Long-term investors look to box ports rather than shipping lines
WHILE shippers may be seething over perceived profiteering by shipping lines, container ports remain more profitable and attractive to long-term investors, according to Ocean Shipping Consultants' (OSC) Port Sector Outlook 2021.
The report paints a rosy picture for terminal operators, with volumes and profits holding steady despite the volatility from the Covid crisis.
"Shipping companies make for strong media interest, with high-profile consolidations and the evolution of vessel sizes dazzling casual observers," OSC noted. "But the financial performance of ports is superior to shipping lines.
"Taking an anecdote from the de-listing of DP World, management decided it was meaningless to be listed when market participants fail to appreciate its business and strategy."
Comparing Hamburg terminal operator HHLA with compatriot shipping line Hapag-Lloyd, for example, OSC said the latter had gained a third of its market capitalisation over the past 12 months, while HHLA lost 20 per cent in the same period. This was despite the terminal operator having a consistently higher ebitda over the past half-decade.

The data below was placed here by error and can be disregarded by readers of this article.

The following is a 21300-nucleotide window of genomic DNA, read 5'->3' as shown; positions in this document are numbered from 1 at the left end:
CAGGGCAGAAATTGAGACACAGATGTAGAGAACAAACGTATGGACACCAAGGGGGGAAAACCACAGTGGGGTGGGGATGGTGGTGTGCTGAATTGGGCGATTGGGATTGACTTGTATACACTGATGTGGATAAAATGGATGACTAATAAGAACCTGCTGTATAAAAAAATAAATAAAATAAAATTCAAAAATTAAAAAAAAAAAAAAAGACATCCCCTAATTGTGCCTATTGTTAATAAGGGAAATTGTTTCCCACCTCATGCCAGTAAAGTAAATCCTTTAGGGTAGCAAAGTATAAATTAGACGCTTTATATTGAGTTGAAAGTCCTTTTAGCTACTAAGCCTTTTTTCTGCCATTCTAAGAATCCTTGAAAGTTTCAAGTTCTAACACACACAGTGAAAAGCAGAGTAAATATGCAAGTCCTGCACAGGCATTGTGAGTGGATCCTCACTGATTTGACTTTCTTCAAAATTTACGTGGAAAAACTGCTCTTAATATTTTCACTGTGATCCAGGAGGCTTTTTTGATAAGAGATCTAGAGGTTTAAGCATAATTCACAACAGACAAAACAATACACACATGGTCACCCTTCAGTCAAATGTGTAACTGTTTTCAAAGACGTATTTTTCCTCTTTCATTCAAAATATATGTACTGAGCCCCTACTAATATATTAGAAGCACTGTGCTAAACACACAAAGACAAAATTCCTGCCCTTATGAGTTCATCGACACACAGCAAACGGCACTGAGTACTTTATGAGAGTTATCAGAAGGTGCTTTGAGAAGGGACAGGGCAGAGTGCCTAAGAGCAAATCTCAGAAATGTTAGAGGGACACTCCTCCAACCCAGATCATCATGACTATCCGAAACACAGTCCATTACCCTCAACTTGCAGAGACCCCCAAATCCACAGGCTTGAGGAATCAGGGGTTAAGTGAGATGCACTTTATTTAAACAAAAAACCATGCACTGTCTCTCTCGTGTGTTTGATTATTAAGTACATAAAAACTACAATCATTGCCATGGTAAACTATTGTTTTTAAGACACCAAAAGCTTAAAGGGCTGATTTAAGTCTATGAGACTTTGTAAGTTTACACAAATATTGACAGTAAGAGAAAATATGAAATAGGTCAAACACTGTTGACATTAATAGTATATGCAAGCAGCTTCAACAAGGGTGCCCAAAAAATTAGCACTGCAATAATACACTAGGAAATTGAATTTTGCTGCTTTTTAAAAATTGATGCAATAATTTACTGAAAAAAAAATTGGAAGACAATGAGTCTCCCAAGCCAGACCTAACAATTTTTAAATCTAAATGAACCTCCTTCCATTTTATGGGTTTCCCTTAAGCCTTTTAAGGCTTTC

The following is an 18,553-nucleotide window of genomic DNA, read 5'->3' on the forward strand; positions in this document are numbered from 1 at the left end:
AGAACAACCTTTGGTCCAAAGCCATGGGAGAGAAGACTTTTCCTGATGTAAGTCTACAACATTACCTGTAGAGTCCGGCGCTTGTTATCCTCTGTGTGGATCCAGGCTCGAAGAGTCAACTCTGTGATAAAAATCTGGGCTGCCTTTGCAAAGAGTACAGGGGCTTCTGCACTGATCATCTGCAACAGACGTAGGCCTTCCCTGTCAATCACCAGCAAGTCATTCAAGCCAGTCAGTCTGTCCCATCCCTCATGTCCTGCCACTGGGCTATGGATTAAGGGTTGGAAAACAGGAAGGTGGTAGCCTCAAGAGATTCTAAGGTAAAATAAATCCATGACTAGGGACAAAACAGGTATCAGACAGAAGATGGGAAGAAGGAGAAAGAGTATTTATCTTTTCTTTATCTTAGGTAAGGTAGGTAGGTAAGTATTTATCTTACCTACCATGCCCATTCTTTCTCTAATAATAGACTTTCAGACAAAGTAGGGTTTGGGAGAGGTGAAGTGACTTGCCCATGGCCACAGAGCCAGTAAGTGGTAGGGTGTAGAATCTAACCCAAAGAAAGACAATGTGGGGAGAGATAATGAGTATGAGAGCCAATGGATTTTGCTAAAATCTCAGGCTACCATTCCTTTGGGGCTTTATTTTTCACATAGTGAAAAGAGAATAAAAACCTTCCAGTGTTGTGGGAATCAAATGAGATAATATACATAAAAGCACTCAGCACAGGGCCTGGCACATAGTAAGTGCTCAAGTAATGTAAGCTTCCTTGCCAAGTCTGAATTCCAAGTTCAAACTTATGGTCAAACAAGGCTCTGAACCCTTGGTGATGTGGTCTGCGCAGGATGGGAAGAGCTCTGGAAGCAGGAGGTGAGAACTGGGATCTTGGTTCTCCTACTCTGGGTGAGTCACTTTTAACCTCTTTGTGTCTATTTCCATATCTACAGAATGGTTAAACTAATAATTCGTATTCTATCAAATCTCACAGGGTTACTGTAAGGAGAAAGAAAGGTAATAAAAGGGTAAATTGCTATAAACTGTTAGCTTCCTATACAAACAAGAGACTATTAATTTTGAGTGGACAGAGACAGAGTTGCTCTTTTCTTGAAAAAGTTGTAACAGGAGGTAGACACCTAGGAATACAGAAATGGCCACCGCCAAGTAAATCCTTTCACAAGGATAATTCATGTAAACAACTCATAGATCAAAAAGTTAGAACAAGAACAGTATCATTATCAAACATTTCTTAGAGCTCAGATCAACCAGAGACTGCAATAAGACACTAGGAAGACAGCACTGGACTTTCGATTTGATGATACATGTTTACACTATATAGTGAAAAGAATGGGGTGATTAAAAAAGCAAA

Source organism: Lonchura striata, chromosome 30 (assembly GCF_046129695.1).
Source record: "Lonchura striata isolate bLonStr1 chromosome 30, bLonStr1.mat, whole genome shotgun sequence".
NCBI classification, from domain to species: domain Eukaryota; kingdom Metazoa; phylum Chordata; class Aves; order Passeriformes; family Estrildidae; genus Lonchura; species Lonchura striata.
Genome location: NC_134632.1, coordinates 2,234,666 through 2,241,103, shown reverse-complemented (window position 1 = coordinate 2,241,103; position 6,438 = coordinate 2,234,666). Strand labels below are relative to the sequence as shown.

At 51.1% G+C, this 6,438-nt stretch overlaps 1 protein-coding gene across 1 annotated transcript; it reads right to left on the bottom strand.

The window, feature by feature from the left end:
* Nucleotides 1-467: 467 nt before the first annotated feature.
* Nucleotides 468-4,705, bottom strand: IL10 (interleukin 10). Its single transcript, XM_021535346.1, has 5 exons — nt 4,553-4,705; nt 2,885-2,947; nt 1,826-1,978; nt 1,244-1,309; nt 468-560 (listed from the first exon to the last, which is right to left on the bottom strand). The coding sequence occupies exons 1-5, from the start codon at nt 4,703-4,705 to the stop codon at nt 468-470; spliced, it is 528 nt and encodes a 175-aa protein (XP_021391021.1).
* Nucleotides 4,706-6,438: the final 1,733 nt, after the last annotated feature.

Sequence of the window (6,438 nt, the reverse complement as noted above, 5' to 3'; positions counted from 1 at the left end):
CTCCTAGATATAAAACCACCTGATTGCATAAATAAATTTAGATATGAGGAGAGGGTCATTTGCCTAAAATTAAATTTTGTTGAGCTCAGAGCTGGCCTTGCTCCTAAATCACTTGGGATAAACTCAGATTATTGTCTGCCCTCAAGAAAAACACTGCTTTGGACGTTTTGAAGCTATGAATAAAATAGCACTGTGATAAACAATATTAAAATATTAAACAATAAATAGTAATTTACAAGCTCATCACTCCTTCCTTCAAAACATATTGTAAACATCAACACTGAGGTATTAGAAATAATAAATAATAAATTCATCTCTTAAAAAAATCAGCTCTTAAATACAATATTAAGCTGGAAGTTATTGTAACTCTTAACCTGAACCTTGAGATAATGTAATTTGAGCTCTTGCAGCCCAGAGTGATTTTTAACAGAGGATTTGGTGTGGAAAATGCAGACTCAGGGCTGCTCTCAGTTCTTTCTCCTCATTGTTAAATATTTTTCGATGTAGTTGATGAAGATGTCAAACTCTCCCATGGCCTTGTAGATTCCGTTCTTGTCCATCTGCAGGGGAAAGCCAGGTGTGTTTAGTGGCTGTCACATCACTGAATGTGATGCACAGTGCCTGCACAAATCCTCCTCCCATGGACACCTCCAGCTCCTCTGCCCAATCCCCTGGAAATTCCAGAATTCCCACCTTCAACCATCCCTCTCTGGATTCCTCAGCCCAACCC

"While shipping lines boosted their profitability in 2020, the earnings are more volatile than the port sector. Hence, for long-term investors, such as pension funds, the port sector matches the investment mandate of stable dividend/income-yielding investments," OSC added.
Perhaps putting to bed previous fears that new port investments would be subdued, container ports are also leveraging their balance sheets for further expansion, which OSC described as a "sound strategy".
For example, it said, "high-profile port operators had tapped into debt and private equity markets" for portfolio expansion, with US$6.6 billion raised last year.
"Deep-pocket investors secured 13 container port deals - just one shy of the total in 2019," OSC noted, adding that all the deals announced in 2019 were fulfilled, which indicated investors saw Covid-19 as temporary crisis.